It could be argued that not since the introduction of the GST has there been a more urgent need for businesses to review and revise their business practices, procedures and documentation. In January 2012 the Personal Property Securities Act introduced a new Personal Property Securities Regime which, in effect, compels business owners to take proactive steps to formally register their interests in certain assets if they wish to ensure their business and their assets are properly protected.

What is the PPS Regime?

The PPS Regime represents a fundamental change to secured finance in Australia.  It has seen the establishment of the Personal Property Securities Register – a single, national database of all interests (known as security interests) in goods that are defined by the PPS Act to be all personal property other than land buildings and fixtures.

The PPS Regime affects nearly all businesses in Australia, particularly in circumstances where:

  1. A business, such as a financial institution, takes an interest in another party’s Goods to secures payment of a debt or other obligation; and
  2. A business that loses or hands over possession, but not ownership, of its Goods.  For example:
  • manufacturers, wholesalers and retailers who commonly supply Goods to customers on credit and retain ownership until payment in full
  • manufacturers, wholesalers and retailers who supply Goods on consignment terms
  • suppliers that lease Goods to customers for a term exceeding 12 months, or 90 days in the case of motor vehicles and other serialised Goods
  • suppliers who provide hire purchase terms to their customers

Why is the PPS Regime so Important?

The PPS Regime has turned the notions of ownership and entitlement to Goods as we previously knew them upside down.  As of 30 January 2012, mere ownership of Goods doesn’t offer the same protection as it once did. Possession may now trump ownership. Essentially this means that if a business (or individual for that matter) fails to register their security interest in Goods, they could lose their entitlement to those Goods regardless of ownership.

In short, there may be dire consequences for businesses and individuals who do not properly understand and/or fail to adopt and utilise the PPS Regime.

What is the effect of registration?

If completed correctly, registration of a security interest on the PPS Register will have the effect of ‘perfecting’ a secured interest, providing the secured party with a legally enforceable acknowledgement of their interest over the Goods the subject of the registration.

This perfection by registration will improve the priority status that a particular security interest has relative to other security interests in the Goods, and should ensure that, in the case of bankruptcy or insolvency of the grantor, that security interest survives.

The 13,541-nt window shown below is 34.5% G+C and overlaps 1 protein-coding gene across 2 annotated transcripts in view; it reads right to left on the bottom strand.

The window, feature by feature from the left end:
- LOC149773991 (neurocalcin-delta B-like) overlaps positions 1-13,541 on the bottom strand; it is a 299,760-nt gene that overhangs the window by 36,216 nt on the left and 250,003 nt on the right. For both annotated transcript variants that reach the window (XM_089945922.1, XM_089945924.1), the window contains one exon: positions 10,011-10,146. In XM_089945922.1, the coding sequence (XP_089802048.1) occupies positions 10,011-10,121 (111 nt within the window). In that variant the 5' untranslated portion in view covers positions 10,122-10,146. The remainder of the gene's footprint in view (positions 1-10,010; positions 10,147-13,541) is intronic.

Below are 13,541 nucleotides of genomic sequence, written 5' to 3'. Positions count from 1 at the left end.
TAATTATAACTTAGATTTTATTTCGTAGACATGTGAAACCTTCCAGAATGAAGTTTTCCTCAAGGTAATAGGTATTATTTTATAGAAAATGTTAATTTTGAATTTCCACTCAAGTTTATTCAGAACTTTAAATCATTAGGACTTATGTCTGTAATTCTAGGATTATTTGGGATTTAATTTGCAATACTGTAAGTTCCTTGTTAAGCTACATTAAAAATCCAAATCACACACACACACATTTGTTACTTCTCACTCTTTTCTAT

The First Victims of the New Regime

The real life consequences of not properly utilising the Register have already been seen. For example:

  • The first significant company to go into receivership after the commencement of the PPS Regime resulted in a large number of suppliers unable to reclaim Goods supplied notwithstanding that they had not been paid for those Goods. Those suppliers received a rude awakening to the PPS Regime when the company’s receivers indicated that they would only recognise retention of title arrangements that had been registered on the PPS Register at the date of the receivers’ appointment. All other suppliers were viewed as unsecured creditors of the company and unlikely to recover their Goods or their equivalent value.
     
  • A Sydney retailer was placed into voluntary administration. The company’s collapse left more than 100 creditors out of pocket an estimated $850,000. Many creditors who failed to register their security interests on the PPS Register are now being treated as unsecured creditors.

Words of Caution

It is clear that registration is a must.  However, while online registration is available and can appear simple at first, it is not without its dangers. It is vital that anybody wishing to register a security interest is aware that it is very easy to make mistakes which could, at best, severely limit the effectiveness of their registration, and, at worst, render it completely invalid.

Therefore, when registering a security interest, the importance of getting the following aspects right cannot be overestimated:

  • correctly specifying the collateral (property) class of the Goods
  • providing details that will be sufficient to identify the Goods at a later stage

In addition, strict time periods which apply must be complied with when registering a security interest. The actual period will vary depending on the nature of the transaction. Failure to register within an applicable time frame is another way in which registration can be rendered invalid or of very limited value.

Finally, businesses are strongly advised to review and revise their terms of trade to take into account the PPS Regime.  Failure to do so is likely to result in the PPS Regime being of little value a business, an administrative and costly burden, and, potentially, very detrimental to the profitability and general future success of the business operation.  Accordingly, it is extremely important that businesses revise their terms of trade to:

  • recognise the PPS Regime
  • formalise contractual procedures that give rise to enforceable security interests in favour of the business
  • relieve the business from a number of onerous obligations that the PPS Act otherwise imposes on parties who use the PPS Register

If you would like more information about the PPSA and what it could mean for your business, or if you require your terms of trade revised, contact Joanne D’Andrea at Harwood Andrews on 03 5226 8567 or jdandrea@harwoodandrews.com.au